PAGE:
On 14 August 1998, Shipley sacked Peters from Cabinet. This occurred after an ongoing dispute about the sale of the government's stake in Wellington International Airport. Peters immediately broke off the coalition with National. However, several other MPs, unwilling to follow Peters out of government, tried to replace Peters with Henare. This caucus-room coup failed, and most of these MPs joined Henare in forming a new party, Mauri Pacific, while others established themselves as independents. Many of these MPs had come under public scrutiny for their behaviour. Until 1999, however, they provided National with enough support to continue without New Zealand First. In the 1999 election New Zealand First lost much of its support, receiving only 4% of the party vote. Some voters had apparently not forgiven Peters for forming a coalition with National after being led to believe that a vote for him would help get rid of National. Under New Zealand's MMP rules, a party must either win an electorate seat or 5% of the vote to have seats in parliament. Peters held his Tauranga seat by a mere 63 votes, and New Zealand First received five seats in total.
In the months before the 2008 general election, New Zealand First became embroiled in a dispute over donations to the party from Owen Glenn, the Vela family and Bob Jones. This resulted in an investigation into party finances by the Serious Fraud Office on 28 August 2008 and an investigation into Peters by the Privileges Committee. On 29 August 2008 Peters stood down from his ministerial roles while the investigations were ongoing. Although the Serious Fraud Office and the police found that Peters was not guilty of any wrongdoing, the episode harmed Peters and the party in the lead-up to the election. On election night it was clear that Peters had not regained Tauranga and that the party had not met the 5% threshold needed for parties to be elected without an electorate seat. In what some journalists described as a 'gracious' concession speech, Peters said that 'it's not over yet. We'll reorganise ourselves in the next few months. And we'll see what 2011 might hold for all us.' At a post-election meeting held to discuss the party's future in February 2009, Deputy Leader Peter Brown stepped down.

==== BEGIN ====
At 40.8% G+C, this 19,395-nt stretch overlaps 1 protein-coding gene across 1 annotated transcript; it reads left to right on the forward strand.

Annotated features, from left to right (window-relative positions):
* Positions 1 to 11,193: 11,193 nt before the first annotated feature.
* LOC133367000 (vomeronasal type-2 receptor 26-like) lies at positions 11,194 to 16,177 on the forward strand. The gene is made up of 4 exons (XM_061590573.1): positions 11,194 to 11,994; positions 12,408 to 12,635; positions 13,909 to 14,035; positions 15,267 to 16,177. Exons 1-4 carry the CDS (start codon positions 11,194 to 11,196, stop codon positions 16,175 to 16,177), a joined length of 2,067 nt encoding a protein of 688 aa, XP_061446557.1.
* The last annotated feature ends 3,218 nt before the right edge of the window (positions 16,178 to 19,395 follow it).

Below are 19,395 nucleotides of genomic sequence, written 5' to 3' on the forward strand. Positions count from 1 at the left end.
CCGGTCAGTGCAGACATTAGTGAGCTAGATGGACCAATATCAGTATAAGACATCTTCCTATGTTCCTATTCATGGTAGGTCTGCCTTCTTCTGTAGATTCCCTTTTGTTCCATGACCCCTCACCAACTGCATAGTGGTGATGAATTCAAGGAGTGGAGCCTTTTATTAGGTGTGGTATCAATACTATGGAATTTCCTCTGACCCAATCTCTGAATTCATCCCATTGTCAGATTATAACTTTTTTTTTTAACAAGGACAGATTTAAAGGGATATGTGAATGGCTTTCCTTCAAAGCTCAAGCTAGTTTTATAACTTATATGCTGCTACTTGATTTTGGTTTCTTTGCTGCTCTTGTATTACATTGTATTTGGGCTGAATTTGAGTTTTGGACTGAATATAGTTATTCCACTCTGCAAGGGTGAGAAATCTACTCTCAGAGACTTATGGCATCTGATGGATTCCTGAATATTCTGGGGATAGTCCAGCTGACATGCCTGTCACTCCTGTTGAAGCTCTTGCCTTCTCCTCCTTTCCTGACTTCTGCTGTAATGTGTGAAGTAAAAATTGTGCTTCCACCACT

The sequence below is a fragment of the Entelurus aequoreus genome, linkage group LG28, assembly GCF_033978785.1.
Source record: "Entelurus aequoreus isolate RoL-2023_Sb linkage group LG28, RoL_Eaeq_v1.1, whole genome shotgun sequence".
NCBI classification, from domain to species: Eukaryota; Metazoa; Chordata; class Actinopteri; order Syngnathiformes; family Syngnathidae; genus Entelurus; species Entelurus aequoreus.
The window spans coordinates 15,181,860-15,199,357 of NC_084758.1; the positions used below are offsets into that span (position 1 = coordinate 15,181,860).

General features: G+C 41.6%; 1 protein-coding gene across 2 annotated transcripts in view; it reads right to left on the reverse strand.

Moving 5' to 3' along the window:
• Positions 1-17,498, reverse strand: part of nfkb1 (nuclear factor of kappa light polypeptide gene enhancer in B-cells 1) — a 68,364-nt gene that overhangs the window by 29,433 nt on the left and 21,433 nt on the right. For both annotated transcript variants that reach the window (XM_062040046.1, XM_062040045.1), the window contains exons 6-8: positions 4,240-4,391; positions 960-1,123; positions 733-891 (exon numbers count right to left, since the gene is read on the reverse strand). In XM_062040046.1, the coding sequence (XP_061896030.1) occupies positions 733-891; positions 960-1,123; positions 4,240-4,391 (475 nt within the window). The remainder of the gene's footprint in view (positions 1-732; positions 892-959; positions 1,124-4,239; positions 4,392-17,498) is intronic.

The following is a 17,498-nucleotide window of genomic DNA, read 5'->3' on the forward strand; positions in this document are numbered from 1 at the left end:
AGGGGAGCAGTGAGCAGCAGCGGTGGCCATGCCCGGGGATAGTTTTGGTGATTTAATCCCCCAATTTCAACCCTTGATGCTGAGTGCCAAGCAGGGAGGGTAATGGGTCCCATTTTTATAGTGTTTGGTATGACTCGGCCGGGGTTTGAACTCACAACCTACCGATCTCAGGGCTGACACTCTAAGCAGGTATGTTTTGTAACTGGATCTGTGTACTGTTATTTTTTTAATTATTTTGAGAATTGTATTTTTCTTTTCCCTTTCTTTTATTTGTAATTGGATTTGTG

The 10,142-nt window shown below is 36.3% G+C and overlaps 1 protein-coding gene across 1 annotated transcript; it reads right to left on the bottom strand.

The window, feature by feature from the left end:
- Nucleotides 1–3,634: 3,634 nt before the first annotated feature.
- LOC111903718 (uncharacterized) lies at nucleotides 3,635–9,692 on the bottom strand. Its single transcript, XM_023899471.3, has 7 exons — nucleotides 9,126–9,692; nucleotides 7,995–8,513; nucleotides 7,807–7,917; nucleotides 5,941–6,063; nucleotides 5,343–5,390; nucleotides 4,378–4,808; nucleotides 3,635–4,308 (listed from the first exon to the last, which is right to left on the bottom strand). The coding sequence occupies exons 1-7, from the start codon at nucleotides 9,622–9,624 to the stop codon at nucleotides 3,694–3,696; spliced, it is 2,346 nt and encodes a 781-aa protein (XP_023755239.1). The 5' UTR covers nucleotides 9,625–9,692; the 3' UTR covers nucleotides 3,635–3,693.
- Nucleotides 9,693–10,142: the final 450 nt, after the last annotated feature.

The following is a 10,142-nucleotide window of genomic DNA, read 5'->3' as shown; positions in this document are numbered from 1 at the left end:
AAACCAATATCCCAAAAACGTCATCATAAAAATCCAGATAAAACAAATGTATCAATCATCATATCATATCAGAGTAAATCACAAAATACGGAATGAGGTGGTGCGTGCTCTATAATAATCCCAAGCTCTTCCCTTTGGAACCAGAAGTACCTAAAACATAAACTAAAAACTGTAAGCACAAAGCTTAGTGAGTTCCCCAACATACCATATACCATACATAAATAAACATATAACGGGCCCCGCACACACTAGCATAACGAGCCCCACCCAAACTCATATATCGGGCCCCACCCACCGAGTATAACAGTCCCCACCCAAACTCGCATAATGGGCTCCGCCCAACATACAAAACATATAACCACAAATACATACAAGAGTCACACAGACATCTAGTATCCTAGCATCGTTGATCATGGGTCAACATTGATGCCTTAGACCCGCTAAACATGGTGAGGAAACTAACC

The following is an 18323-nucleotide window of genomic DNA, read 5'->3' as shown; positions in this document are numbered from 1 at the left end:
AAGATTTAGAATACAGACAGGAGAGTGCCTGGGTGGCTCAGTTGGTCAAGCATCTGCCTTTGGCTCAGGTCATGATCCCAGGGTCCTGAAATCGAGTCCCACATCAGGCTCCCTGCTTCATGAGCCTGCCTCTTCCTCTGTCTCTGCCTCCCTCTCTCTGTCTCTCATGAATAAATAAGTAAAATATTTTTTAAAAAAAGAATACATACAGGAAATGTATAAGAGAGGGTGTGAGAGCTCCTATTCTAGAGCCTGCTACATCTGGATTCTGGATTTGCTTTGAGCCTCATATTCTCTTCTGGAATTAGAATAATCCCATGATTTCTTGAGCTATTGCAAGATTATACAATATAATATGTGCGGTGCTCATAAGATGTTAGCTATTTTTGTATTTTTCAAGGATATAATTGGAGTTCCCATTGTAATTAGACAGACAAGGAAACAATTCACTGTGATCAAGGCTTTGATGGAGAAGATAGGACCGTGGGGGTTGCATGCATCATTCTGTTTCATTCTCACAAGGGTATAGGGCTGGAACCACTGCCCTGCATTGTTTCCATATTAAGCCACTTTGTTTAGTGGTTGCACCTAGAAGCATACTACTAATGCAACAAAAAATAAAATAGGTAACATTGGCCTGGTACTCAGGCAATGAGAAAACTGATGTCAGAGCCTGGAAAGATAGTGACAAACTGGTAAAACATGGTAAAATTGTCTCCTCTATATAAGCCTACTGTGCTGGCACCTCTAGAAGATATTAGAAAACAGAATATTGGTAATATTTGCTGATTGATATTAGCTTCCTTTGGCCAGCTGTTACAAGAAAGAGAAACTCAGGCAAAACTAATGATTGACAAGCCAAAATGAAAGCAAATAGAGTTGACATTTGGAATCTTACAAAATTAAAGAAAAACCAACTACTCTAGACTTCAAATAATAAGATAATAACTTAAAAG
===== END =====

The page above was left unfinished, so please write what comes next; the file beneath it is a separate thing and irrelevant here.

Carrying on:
In late 2019, New Zealand First won a parliamentary vote to hold a euthanasia referendum, as the party threatened to vote down the legislation if it did not go to a referendum. The decision to go to a referendum passed 63–57. In mid-February 2020, the Serious Fraud Office announced that it was investigating the NZ First Foundation in response to allegations that the party had created a slush fund. Between 2017 and 2019, New Zealand First party officials had allegedly channeled half a million dollars of donations into the NZ First Foundation's bank account to cover various party-related expenses such as the party's headquarters, graphic design, an MP's legal advice, and even a $5000 day at the Wellington races. The amount of donations deposited into the foundation and used by the party was at odds with its official annual returns. Party leader Peters has denied any wrongdoing while fellow MP Shane Jones the Minister for Infrastructure has condemned the conspiracy theories surrounding the party.
Последний слайд презентации: NewZealandFirstPehtelev21-KA: Relations with Maori
Winston Peters is part-Māori; the party once held all Māori electorates and it continues to receive significant support from voters registered in Māori electorates. However, New Zealand First no longer supports the retention of the Māori electorates and has declared that it will not stand candidates in the Māori electorates in the future. New Zealand First is further characterised by its strong stance on the Treaty of Waitangi. The party refers to the Treaty as a "source of national pride" but does not support it becoming a part of constitutional law. Peters has criticised what he refers to as a Treaty "Grievance Industry"—which profits from making frivolous claims of violations of the Treaty—and the cost of Treaty negotiations and settlement payments. The party has called for an end to "special treatment" of Māori. On 19 July 2017, Peters promised that a New Zealand First government would hold two binding referendums on whether Maori electorates should be abolished and whether the number of MPs should be reduced to 100. Following the 2017 general election, Peters indicated that he would be willing to consider dropping his call for a referendum on abolishing the Māori seats during coalition-forming negotiations with Labour leader Jacinda Ardern.